There's a foul mood stewing within many companies these days, and among the less-savory ingredients are clunky software, broken promises, lost opportunities, shelfware, stunted credibility, and a healthy dollop of good, old-fashioned, par-boiled anger
There's a foul mood stewing within many companies these days, and among the less-savory ingredients are clunky software, broken promises, lost opportunities, shelfware, stunted credibility, and a healthy dollop of good, old-fashioned, par-boiled anger. Concocted in headier times, this mess can be blamed in part on the lousy economy or on business cycles or tricycles or lunar cycles, but the real culprits are all of us. I know it's much more fun to point fingers and to back the truck up to somebody else's cubicle and dump the full load of blame there--hell's bells, I actually get paid to do just that each week--but I wonder if we'll ever get out of the current funk and back to a more-productive and forward-looking approach to doing business unless we all put together unflinchingly honest assessments of what we did right, what we did wrong, what we learned along the way, and what we'd do differently next time. And since I lit this candle, please let me go first.
In last week's column, I asked readers for the name of the original voice of NFL Films, and promised fame, riches, and glory to the first person who sent in the correct answer. The answer is John Facenda (see nflfilms.com). We received more than 400 correct responses, and in the current spirit of revised accounting practices, decided to scrap our FIFO plan and go with the more scientific pull-a-name-out-of-a-hat approach. And the name we pulled is James Campbell of MasterCard, who will receive an InformationWeek goody that will approximate fame, riches, and glory without any of the annoying tax implications.
Thanks to everyone for playing!
The Media: Did we as a collective entity let ourselves get suckered by things like ERP-SFA-CRM-TLATBD? Yes, at times, we did. When Etailz.com was poised to crush Wal-Mart and sell everything to everybody, did we vigorously vacuum up the fluff and expose the silliness? Not often enough. Two or three years ago, when 97% of all software companies became "E-business platforms" in June before transforming to Enterprise Information Portals in September and then morphing into E-CRM suites in December, did we say that something is very wrong here? Not often enough, and not loudly enough. Did we jump enthusiastically on the premise of the all-powerful public industry exchanges? Yep. We have to learn from those mistakes; we have to be more analytical; we have to do more for you. We have to be able to see that the emperor's in his birthday suit and then tell the world he's naked as a jaybird. (If I may slip off the hair shirt for a brief moment, I am happy to say, though, that the following cover stories never did and never will appear in InformationWeek but have indeed shown up elsewhere: "Fire Your Boss!" and "Love Is The Killer App.")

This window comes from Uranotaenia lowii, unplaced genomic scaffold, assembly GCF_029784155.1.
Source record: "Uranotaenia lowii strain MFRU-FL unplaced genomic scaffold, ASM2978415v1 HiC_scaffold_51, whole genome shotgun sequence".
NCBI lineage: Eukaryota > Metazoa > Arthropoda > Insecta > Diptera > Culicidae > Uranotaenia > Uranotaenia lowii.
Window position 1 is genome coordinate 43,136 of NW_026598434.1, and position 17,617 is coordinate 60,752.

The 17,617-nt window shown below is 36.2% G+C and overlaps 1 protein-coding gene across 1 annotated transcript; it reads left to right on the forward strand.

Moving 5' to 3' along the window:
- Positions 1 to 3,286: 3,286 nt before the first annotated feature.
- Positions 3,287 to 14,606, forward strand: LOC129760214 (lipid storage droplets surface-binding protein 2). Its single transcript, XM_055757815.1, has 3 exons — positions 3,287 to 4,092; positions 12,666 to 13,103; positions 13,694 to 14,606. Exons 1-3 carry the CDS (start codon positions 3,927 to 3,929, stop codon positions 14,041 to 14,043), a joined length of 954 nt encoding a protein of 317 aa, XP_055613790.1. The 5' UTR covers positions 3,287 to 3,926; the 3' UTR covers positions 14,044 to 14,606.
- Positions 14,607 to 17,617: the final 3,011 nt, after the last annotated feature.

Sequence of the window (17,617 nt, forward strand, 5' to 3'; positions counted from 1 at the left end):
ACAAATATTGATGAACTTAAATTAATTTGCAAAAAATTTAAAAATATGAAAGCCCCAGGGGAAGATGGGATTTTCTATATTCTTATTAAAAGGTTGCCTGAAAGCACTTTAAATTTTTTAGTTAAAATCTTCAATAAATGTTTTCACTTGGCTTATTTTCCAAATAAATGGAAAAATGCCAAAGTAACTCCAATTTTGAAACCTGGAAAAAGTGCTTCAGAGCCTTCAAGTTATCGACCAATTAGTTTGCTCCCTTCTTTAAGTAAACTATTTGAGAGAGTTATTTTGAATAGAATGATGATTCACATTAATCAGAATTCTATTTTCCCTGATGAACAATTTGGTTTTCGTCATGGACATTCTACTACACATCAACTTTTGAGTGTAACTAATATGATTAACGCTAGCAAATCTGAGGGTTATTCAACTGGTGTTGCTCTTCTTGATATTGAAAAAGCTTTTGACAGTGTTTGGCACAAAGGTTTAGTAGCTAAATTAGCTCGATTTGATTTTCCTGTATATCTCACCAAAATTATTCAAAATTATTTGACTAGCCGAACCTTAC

The Technology Industry: Should your customers trust you more today than they did a year or two ago? Do they see you as a partner or a vendor? If, as is the case right now with many IT organizations, your customers decided to undertake a vendor-consolidation project to slash their number of IT suppliers by 60%, would you make the cut? When they think of you, what image comes to their mind? Are you proud, truly proud, of the products and services you offer them? Are you helping them build more robust companies that will be more customer-focused and competitive, or are you practicing account control? Have you given them any reason to be loyal to you and your brand, or are they itching for the first possible opportunity to rip your stuff out and toss it in the trash?
The Analysts: Reinvent yourselves so the point isn't to shove everything through small, contrived, and often valueless acronyms that are called "services and subscriptions" and are too-often out of date before they reach clients. Stop hyping the companies that have given you fat consulting contracts: Either be comprehensive and objectively inclusive, or have the courage to say how your business really works.
The Customers: Somebody bought all this stuff--was it you? Did someone really hold a gun to your head? Are your business-case discussions as rich and extensive as they need to be? Are your technology-evaluation processes as relevant as they have to be? How do your colleagues inside your company and your customers outside your company see you: open and eager to learn, or arrogant and close-minded? Do you and your team strive for excellence, or have tough times worn you down to settling for the lowest common denominator? Is the CFO really a moron for seeking economic justification for projects? Does the CEO trust you implicitly and explicitly, or are more buffers being placed between you and him? Is your organization a source of envy for partners and suppliers, or is it a training and hunting ground for those other companies?
The Business of Going DigitalDigital business isn't about changing code; it's about changing what legacy sales, distribution, customer service, and product groups do in the new digital age. It's about bringing big data analytics, mobile, social, marketing automation, cloud computing, and the app economy together to launch new products and services. We're seeing new titles in this digital revolution, new responsibilities, new business models, and major shifts in technology spending.